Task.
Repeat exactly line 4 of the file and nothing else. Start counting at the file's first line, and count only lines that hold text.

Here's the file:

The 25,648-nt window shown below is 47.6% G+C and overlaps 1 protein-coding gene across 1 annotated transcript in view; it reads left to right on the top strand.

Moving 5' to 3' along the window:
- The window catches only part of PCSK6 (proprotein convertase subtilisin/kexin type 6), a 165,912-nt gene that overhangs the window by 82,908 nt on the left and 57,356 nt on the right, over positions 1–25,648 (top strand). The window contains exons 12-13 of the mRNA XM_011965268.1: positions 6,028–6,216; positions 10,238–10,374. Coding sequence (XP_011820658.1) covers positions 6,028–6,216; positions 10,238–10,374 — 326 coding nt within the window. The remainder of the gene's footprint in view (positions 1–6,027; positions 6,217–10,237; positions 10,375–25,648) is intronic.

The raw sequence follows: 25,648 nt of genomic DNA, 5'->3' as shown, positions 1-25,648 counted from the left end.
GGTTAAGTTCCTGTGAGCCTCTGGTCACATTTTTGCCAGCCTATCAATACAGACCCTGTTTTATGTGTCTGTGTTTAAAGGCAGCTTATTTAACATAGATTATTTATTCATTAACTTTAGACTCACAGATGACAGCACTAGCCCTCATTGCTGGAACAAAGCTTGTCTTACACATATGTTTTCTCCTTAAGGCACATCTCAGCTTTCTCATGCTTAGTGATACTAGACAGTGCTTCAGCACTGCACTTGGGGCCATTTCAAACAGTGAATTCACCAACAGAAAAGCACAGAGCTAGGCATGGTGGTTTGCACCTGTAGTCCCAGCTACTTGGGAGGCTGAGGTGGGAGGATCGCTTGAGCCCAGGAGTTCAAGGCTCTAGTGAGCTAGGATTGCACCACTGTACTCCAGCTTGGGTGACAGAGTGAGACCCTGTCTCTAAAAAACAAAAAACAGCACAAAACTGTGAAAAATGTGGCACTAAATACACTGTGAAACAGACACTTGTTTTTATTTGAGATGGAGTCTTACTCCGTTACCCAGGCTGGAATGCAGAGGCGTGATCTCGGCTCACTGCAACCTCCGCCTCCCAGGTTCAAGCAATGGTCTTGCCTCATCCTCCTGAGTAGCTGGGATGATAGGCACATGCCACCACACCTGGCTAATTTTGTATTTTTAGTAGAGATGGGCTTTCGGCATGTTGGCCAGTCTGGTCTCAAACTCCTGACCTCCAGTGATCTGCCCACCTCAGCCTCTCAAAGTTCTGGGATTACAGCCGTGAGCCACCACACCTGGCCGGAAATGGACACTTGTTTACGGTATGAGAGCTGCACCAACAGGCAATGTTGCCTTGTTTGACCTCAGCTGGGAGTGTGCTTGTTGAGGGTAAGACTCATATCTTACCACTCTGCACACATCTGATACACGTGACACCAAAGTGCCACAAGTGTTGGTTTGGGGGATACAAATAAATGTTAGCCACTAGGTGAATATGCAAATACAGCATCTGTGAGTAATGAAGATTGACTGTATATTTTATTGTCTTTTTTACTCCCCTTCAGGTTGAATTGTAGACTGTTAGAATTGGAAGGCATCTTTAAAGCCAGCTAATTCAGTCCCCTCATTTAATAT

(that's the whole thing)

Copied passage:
The raw sequence follows: 25,648 nt of genomic DNA, 5'->3' as shown, positions 1-25,648 counted from the left end.